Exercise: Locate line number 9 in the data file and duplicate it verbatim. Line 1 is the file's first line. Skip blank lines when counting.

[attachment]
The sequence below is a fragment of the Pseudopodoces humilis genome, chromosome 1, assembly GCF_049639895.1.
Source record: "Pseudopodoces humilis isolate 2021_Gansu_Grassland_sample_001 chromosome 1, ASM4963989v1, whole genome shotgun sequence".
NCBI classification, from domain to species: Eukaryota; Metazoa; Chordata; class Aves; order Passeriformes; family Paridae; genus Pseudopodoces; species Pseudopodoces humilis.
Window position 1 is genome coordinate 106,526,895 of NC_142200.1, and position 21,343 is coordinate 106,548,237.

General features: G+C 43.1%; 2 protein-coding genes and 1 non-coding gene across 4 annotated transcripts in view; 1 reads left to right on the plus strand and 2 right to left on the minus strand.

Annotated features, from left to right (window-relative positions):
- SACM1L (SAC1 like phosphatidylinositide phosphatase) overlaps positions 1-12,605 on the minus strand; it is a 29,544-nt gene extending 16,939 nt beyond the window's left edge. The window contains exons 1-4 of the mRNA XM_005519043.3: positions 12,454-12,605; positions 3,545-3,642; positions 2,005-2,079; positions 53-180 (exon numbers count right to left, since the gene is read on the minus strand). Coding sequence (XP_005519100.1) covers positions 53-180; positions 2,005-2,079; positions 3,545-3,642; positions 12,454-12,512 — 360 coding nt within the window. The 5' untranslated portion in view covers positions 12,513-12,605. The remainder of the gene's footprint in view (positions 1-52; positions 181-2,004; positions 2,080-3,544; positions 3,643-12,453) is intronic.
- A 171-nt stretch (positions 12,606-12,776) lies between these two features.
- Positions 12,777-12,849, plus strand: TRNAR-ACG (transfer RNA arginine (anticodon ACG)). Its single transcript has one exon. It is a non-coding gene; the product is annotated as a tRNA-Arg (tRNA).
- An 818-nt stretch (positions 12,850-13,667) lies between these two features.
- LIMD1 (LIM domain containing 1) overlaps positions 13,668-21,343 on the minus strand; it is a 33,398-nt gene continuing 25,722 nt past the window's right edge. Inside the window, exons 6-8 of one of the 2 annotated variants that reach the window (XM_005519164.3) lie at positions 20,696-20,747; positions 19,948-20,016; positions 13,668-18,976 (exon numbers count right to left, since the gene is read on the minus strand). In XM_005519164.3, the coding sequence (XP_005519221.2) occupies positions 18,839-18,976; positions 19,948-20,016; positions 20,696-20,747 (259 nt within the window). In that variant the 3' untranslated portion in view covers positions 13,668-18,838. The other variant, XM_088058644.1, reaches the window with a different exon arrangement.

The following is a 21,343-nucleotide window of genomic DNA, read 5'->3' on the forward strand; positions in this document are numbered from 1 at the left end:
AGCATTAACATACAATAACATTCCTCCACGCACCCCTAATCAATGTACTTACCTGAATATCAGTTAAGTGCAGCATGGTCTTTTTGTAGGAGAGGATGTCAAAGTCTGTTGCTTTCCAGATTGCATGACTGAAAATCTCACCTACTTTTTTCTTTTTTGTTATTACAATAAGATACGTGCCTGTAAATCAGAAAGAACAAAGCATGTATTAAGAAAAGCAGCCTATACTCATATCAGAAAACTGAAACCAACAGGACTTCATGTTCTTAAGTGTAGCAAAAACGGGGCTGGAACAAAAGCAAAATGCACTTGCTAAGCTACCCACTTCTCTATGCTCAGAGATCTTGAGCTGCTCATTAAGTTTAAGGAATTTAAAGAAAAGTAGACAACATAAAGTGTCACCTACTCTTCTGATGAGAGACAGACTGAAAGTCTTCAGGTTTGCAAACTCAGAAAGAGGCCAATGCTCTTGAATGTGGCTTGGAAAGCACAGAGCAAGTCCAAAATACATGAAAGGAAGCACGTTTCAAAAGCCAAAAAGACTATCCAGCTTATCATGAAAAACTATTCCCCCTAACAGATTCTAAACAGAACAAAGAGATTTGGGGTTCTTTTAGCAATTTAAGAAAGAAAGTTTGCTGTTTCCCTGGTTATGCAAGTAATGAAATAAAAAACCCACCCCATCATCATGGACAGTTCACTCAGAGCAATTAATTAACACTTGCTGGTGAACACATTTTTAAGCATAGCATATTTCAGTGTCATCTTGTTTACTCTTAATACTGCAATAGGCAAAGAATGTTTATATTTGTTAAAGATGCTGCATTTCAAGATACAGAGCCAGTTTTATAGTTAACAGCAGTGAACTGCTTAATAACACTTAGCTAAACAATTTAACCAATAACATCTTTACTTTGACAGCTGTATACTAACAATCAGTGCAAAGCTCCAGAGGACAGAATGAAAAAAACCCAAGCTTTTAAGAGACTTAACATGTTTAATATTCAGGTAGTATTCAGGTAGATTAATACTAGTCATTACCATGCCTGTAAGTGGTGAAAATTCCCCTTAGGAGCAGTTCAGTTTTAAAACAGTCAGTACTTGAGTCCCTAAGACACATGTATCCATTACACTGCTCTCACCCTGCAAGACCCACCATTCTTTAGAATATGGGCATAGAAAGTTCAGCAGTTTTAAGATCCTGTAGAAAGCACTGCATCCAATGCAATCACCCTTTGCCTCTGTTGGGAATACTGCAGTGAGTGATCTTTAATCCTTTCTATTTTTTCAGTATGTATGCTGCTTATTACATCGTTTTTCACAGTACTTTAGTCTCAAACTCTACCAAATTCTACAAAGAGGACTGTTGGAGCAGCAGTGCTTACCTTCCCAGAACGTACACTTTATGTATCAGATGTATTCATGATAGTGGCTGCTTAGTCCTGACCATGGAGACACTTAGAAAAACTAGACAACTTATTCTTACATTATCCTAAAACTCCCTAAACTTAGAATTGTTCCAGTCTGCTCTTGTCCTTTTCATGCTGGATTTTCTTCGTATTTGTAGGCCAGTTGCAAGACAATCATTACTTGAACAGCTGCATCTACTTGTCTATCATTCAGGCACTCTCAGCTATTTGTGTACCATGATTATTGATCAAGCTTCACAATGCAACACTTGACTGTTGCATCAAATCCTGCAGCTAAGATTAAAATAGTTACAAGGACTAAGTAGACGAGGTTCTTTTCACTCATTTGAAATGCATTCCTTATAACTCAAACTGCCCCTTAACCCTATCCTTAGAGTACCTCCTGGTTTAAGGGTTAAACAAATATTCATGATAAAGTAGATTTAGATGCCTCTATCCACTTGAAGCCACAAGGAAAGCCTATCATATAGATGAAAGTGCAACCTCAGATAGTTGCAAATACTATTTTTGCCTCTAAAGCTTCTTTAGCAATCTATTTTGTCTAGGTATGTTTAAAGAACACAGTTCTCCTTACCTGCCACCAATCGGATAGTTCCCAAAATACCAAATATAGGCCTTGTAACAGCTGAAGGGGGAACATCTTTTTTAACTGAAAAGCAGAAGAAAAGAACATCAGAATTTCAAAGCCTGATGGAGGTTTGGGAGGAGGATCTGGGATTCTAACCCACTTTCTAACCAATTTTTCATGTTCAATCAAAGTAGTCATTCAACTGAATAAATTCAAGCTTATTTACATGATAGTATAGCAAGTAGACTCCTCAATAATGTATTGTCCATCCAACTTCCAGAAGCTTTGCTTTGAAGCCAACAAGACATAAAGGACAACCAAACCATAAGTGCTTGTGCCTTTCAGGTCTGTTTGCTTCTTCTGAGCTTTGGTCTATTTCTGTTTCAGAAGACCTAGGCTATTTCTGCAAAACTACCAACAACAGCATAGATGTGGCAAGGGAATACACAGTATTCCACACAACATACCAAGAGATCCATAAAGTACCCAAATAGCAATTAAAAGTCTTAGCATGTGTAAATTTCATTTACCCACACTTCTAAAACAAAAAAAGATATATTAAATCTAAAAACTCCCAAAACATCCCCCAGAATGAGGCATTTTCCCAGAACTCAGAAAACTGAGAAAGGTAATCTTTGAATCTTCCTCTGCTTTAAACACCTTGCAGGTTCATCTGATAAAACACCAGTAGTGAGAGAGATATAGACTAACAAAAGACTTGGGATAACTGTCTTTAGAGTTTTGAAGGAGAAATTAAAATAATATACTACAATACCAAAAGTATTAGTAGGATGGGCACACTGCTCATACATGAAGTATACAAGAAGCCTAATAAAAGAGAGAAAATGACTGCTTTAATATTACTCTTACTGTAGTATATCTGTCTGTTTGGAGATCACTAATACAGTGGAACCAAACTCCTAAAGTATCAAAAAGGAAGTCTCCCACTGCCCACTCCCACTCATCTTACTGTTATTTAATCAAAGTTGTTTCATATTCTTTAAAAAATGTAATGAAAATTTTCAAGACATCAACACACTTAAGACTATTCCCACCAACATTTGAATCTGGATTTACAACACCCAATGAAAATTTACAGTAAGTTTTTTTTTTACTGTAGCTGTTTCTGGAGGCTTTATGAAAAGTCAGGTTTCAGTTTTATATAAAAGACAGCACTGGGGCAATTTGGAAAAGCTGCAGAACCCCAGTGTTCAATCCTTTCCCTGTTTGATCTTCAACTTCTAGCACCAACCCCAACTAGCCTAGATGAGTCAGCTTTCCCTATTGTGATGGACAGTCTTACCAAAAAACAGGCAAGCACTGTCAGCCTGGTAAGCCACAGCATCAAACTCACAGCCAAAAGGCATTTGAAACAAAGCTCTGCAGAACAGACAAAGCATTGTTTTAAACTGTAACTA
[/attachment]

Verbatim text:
- Positions 12,777-12,849, plus strand: TRNAR-ACG (transfer RNA arginine (anticodon ACG)). Its single transcript has one exon. It is a non-coding gene; the product is annotated as a tRNA-Arg (tRNA).